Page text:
Ethnic Positioning in Southwestern Mixed Heritage Writing explores how Southwestern writers and visual artists provide an opportunity to turn a stigmatized identity into a self-conscious holder of valuable assets, cultural attitudes, and memories. The problem of mixed ethno-cultural heritage is a relevant feature of North American populations, faced by millions. Narratives on blended heritage show how mixed-race authors utilize their multiple ethnic experiences, knowledge archives, and sensibilities. They explore how individuals attempt to cope with the cognitive anxiety, stigmas, and perceptions that are intertwined in their blended ethnic heritage, family and social dynamics, and the renegotiation of their ethnic identity. The Southwest is a region riddled by Eurocentric and Colonial concepts of identity, yet at the same time highly treasured in the Frontier experiences of physical mobility and mental and spiritual journeys and transformations. Judit Ágnes Kádár argues that the process of ethnic positioning is a choice made by mixed heritage people that results in renegotiated identities, leading to more complex and engaging concepts of themselves.
Judit Ágnes Kádár is Director of International Relations at the Hungarian University of Sport Science.
Chapter 1: Introduction
Chapter 2 Multiracial Identity and the Southwest
2.1 “Core and Confluence”: The Geo-Cultural Context of Mixedblood Writing
2.2 From “Halfbreed” to “Crossblood”
2.3 Southwestern Authors and Artists of Mixed Heritage: An Overview
Chapter 3: Identity Negotiation in Southwestern Mixedblood Poetry: A Complementary Scope
Chapter 4: “Blood Trails,” Hidden Histories
4.1 The Beginning of Mixed Heritage Fictional Biographies: From Memoir to Postcolonial Storytelling
4.2 Laguna Pueblo Postcolonial Life-Writing and The Followers: Southwestern Mixed Heritage Autobiographies
Chapter 5: Multiracial Identity and its Narrative Formulation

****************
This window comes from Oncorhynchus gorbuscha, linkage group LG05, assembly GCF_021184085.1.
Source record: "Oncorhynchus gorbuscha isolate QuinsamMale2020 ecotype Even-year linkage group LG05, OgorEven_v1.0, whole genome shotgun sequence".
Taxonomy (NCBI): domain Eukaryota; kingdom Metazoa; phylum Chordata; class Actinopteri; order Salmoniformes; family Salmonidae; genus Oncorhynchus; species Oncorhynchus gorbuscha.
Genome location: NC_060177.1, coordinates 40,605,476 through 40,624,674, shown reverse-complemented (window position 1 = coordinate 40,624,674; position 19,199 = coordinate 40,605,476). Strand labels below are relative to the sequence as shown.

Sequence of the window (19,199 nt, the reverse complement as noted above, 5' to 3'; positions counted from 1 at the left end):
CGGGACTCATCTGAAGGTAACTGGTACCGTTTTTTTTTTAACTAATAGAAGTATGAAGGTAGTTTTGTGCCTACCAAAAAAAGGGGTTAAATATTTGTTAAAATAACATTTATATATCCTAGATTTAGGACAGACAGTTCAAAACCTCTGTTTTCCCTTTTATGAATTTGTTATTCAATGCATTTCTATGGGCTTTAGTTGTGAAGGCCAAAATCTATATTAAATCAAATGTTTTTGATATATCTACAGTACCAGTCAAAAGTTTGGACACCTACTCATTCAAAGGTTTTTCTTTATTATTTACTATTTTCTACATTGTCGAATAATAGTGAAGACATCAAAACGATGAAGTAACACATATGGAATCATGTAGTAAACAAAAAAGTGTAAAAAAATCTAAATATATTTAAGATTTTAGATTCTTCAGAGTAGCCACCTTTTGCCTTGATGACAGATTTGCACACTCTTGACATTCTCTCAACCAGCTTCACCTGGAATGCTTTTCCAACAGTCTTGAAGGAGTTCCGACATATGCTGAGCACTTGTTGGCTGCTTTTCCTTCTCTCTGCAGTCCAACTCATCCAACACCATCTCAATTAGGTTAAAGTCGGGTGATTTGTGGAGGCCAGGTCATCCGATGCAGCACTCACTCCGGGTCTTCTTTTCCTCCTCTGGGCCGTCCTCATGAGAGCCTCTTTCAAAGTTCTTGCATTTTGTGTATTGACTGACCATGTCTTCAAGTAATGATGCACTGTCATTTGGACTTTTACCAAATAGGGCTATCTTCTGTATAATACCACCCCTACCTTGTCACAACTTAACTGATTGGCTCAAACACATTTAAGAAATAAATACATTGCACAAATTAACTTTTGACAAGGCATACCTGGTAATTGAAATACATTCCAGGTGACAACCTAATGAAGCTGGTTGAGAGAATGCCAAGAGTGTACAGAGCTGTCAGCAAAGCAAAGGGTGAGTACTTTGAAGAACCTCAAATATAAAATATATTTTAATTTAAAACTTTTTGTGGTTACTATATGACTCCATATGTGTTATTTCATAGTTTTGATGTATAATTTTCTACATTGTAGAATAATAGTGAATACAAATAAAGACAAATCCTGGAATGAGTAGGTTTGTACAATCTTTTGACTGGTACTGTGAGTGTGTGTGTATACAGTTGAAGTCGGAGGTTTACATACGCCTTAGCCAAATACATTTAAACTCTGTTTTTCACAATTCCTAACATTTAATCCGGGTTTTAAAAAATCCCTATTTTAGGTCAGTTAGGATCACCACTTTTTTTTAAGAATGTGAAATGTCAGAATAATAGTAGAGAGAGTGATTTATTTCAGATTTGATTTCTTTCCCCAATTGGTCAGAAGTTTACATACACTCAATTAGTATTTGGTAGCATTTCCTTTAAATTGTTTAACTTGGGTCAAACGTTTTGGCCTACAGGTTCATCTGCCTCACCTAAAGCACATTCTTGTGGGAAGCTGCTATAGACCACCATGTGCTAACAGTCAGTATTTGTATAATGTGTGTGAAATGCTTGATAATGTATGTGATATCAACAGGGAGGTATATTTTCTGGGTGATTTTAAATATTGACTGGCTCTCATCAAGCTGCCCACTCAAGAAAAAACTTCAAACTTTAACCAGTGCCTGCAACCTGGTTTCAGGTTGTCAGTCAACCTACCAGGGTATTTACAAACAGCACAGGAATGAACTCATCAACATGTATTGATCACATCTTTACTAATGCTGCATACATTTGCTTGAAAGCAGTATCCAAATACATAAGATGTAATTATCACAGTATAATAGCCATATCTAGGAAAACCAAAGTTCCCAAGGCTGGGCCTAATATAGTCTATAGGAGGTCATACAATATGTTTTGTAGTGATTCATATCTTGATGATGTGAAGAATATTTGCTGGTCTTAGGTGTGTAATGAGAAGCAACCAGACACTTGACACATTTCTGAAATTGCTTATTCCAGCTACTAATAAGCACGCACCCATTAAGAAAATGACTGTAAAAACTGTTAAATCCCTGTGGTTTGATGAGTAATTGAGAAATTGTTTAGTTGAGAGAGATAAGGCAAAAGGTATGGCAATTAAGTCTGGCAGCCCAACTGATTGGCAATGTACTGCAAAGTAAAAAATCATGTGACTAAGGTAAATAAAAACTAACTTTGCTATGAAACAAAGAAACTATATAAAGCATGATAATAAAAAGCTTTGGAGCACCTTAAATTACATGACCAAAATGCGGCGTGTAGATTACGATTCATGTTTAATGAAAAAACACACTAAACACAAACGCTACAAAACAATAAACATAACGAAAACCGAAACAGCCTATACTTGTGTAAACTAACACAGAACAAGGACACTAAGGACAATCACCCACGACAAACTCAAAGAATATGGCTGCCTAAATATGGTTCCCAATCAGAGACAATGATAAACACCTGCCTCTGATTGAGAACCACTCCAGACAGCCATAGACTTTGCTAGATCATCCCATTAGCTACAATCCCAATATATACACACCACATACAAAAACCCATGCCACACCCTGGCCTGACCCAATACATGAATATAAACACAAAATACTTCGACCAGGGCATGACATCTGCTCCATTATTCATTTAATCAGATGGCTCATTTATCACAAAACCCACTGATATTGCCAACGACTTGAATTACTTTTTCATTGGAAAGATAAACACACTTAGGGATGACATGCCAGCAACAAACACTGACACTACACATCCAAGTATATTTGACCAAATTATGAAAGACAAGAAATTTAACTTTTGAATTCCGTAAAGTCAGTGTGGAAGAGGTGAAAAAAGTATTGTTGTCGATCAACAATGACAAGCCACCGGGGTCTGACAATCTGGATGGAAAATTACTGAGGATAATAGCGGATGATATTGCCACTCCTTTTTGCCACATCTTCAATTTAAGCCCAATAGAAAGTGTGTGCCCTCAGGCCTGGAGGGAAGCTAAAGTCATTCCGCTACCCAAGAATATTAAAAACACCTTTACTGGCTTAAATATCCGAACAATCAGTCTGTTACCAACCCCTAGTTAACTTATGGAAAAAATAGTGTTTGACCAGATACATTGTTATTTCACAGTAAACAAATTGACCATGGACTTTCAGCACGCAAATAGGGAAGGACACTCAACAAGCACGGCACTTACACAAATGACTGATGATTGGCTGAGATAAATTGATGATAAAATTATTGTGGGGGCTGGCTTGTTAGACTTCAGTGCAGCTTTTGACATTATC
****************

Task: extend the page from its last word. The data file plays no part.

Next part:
5.1 Four Decades of Mixed-Race Writing: Altering Visions in Selected Prose Texts
5.2 A Psychological Insight into Blended Heritage Identity Construction
5.3 Cultural Identity Formulation in Multiracial Narratives
5.4 Narrative Identity: From Object to Subject
5.5 Nanabush’s “Pandora's Box of Possibilities”: Humor in Contemporary Multiracial Writing
Chapter 6: Some Interesting Cognitive Patterns
6.1 Grave Concerns and Nightwalkers
6.2 Sharpening Sights
6.3 “Restore me!”
6.4 “Indigenous Shapes of Water” in Mixedblood Writing
Chapter 7: Conclusion
8.1 Primary Sources
8.2 Secondary Sources
Half-blood, crossblood, mestizaje, inter-tribalism, the new cosmic race—the writing of mixed heritage in the US Southwest offers a “world of enchantment.” Like the mesmerizing landscapes in New Mexico, the book provides a well-rounded account of “mixedblood messages” that resonate with the poetry, prose, fiction, and memoir of Paula Gunn Allen, Leslie Marmon Silko, Gerald Vizenor, Louis Owens, Joy Harjo, Marla Allison, Diego Romero, and others. Rich in contextual framework and complex in textual reading, it dives into the interwined layers of history, culture, psychology, and politics of multiracial identity. For anyone interested in mixed heritage and its narrative formulation, this book will prove to be an indispensable road map to the literary landscapes in the Southwest.
Ethnic Positioning in Southwestern Mixed Heritage Writing by Judit Ágnes Kádár focuses on an exciting topic that is appealing even for a psychologist. I believe the approach it provides is quite innovative. Reading this book is an enriching experience, for it illuminates the highly complex nature of identity and explores the path along which it is unfolding and developing.